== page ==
- Baseball in the Garden of Eden, A Book ReviewPosted 775 days ago
The Crazy Man Value of Billy Hamilton!
- Updated: November 28, 2012
A guest post by Brian Jones via FeedCrossing
Billy Hamilton won’t see much major league time in 2013, if any. Zack Cozart plays a solid shortstop and Dusty Baker is notorious in his preference for veterans and misuse of rookies. Hamilton is being played in CF, but the reality is that he needs a little more time to develop.
IT’S JUST THAT I SO BADLY WANT BILLY HAMILTON TO GET CALLED UP! I WANT! I WANT! I WANT!
Let me rewind a bit and give you some context just in case you are wondering why I’m being such a freakish spaziod about Billy Hamilton. Hamilton is the 22-year-old minor leaguer in the Reds organization. Last year he broke Vince Coleman‘s nearly 30-year-old minor league stolen base record by stealing an unbelievable 155 bases.
Let 155 stolen bases sink in. (I’ll wait.)
Now, let’s begin to put that into fantasy baseball perspective. The major league leaders the last two years have been 61 by Michael Bourn in 2011 and the 49 by Mike Trout in 2012. We have to go back to the Vince Coleman and Rickey Henderson 80?s years for the last time a player has had over 100 stolen bases in the major leagues. Billy Hamilton could perform in record setting territory.
155 stolen bases is an absolute game changer in regards to fantasy baseball. In a couple of leagues I was in last year, 135 and 156 stolen bases won maximum points in those leagues. Given that that’s total stolen bases for the entire team, Billy Hamilton could singlehandedly give you a leg up in your league (pun intended).
So even though I’ve historically not given stolen bases a ton of attention as a fantasy baseball owner, I can’t help but get excited about the possibilities that Billy Hamilton could bring to fantasy baseball.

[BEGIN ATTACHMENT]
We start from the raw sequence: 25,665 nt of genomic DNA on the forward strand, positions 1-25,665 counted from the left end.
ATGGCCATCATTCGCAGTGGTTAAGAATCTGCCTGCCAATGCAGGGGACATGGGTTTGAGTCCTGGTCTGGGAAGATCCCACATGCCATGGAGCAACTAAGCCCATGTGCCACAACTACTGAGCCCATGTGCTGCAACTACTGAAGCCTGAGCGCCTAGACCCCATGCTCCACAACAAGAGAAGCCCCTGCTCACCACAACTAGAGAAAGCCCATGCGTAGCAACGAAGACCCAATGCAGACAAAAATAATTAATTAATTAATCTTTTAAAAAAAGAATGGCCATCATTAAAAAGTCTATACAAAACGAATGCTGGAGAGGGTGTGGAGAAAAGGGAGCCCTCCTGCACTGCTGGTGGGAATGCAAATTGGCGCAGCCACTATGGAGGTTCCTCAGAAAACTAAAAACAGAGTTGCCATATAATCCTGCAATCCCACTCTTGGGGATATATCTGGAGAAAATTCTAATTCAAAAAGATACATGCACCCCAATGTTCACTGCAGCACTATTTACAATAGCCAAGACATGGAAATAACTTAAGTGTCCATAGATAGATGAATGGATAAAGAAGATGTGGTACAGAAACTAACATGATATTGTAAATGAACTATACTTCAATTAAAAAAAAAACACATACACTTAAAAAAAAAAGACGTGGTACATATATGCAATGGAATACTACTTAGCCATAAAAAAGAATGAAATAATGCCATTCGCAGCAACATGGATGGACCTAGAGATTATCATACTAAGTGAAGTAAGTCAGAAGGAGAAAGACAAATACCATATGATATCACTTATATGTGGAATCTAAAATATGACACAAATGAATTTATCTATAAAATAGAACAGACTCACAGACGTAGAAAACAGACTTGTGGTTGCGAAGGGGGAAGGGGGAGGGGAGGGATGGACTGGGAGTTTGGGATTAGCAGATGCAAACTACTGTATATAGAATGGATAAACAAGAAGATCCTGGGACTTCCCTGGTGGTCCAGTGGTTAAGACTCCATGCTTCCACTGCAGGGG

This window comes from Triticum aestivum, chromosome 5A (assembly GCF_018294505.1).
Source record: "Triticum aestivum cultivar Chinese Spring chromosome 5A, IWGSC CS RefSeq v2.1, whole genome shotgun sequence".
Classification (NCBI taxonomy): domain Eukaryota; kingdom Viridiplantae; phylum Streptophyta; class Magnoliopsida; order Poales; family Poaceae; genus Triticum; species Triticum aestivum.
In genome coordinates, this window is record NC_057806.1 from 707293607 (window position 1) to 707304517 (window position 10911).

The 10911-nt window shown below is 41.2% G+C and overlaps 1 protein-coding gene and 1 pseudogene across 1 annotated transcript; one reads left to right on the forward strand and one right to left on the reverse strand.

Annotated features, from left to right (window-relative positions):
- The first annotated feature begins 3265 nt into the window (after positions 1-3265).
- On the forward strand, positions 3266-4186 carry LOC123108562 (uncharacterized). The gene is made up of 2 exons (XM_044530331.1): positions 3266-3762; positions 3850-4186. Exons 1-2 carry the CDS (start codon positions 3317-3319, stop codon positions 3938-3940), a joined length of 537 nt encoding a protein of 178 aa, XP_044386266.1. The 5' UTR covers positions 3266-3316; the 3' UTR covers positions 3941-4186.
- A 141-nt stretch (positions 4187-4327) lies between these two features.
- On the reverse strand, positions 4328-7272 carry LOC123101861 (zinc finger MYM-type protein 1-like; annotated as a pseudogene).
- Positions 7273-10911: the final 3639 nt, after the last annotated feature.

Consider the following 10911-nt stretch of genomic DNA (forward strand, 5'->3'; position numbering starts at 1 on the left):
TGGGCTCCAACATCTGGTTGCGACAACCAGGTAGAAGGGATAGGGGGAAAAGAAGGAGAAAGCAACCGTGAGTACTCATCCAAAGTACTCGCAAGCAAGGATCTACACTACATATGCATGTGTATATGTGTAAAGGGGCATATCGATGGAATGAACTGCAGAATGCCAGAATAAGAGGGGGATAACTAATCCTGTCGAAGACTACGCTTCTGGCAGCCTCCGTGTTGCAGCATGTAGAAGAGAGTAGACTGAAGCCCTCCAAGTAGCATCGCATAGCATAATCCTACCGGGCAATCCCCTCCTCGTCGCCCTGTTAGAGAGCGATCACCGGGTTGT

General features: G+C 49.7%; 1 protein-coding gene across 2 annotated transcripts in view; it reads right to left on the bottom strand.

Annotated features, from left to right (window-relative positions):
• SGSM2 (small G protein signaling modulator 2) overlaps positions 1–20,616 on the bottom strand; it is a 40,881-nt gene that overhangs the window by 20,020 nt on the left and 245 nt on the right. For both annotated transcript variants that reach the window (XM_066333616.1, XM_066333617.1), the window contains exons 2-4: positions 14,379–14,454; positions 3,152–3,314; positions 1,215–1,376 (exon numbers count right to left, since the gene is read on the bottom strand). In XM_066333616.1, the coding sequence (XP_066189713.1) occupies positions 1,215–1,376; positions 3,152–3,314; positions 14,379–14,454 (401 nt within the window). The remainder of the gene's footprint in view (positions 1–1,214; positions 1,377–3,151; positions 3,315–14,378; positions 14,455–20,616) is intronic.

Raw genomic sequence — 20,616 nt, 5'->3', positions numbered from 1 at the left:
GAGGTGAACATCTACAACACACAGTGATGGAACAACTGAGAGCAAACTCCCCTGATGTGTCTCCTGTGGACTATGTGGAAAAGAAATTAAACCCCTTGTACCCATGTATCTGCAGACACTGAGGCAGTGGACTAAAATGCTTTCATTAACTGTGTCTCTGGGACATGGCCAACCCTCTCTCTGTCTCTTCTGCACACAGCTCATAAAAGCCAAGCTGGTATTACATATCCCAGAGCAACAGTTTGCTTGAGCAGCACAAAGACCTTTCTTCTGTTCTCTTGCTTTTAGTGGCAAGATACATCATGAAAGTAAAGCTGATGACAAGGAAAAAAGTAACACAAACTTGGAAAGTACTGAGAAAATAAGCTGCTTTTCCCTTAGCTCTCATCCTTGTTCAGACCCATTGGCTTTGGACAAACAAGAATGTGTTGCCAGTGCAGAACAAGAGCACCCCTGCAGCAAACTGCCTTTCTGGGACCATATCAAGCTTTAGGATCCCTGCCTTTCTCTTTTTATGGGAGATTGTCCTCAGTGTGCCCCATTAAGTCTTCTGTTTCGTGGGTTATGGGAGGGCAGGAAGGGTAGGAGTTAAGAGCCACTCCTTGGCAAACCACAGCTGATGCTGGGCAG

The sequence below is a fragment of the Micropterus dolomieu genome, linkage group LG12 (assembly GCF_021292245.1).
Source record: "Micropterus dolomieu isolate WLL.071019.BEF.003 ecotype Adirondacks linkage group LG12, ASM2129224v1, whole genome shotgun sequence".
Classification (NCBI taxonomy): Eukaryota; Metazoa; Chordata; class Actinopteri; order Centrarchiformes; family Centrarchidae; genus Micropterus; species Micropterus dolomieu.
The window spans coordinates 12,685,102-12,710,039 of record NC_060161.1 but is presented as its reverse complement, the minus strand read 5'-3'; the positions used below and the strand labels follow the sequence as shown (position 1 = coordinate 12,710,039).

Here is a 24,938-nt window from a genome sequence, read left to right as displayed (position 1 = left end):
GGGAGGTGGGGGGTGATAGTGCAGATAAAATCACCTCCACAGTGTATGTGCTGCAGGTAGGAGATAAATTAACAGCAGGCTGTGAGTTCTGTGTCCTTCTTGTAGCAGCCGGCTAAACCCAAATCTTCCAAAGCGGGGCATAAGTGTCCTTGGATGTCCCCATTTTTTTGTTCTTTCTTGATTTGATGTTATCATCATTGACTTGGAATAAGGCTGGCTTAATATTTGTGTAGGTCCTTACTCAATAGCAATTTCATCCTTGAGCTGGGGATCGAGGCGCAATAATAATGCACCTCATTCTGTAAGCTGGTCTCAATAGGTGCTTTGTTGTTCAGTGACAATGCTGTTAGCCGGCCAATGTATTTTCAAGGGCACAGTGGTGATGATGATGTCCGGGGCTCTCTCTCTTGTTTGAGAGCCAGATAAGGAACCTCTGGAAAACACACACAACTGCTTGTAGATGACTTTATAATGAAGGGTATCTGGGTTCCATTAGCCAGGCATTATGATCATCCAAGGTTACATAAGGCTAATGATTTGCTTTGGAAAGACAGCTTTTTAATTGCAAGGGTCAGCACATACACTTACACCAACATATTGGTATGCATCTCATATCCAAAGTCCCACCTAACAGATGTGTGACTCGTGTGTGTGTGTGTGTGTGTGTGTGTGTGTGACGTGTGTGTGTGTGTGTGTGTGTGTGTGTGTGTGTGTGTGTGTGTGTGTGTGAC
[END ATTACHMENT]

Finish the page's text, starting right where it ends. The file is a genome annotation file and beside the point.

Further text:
So let’s do something crazy! I’ll admit that my math will be suspect and my judgment poor, but I want to toss out a little thought experiment as to what Billy Hamilton’s fantasy baseball potential could be, even if he plays entirely as a pinch runner. We’ll need 3 things:
- An estimate of how many time he’ll get on base,
- a figure to determine his steal attempts once on base,
- and a number to determine his success rate.
Billy Hamilton attempted a stolen base in over 92% of his opportunities in the minors, which is simply bat-poop bananas. So if he’d come into the game as a pinch runner, he’d try to take a base or two. Guaranteed. Heck, get him some coaching by Hall of Famer Rod Carew and Hamilton just might turn into a threat to steal home on a regular basis as well.
You’d have to think that he’d get an opportunity to come into in every game, being that he’d play for a NL team. Certainly there would be a good excuse during a pitching change for Hamilton to get into the game, but let’s be pretty conservative and say he’d get into only 140 games. We’ve already determined that he’ll try to take a base over 90% of the time so we have 128 stolen base attempts and we haven’t even factored in if he’d try for third after he’d already taken second!
Remember, conservatively he has 128 theoretical stolen base attempts and he hasn’t even lifted a bat because we’re – for fun – just talking about him as a pinch runner. For his career in the minors he’s attempted 330 stolen bases and has only been caught 71 times, for a 79% success rate. His rate has trended even better as he’s gotten more experience, but he’d be running against Yadier Molina in the majors, so let’s bump him down to a 75% success rate.
Without factoring in that he might go for 3B as well, that gives him 96 stolen bases as just a pinch runner!
Since we’re just doing this as a silly thought experiment, I don’t want to get into his potential runs scored and how he’d contribute no RBI, homers, or have any contribution in regards to AVG. But last year he had over a .400 OBP between single and double A so no one is thinking that he’ll be completely lost at the plate.
Look, I know these are the outlandish thoughts of a crazy man and that Hamilton won’t make the roster simply as a pinch runner. But I wanted to string a few numbers and words together to get you to start thinking differently about how an exciting player such as BIlly Hamilton could upend fantasy baseball strategy by simply using his legs.
Be sure to check out other great articles at Fantasy Baseball Crackerjacks.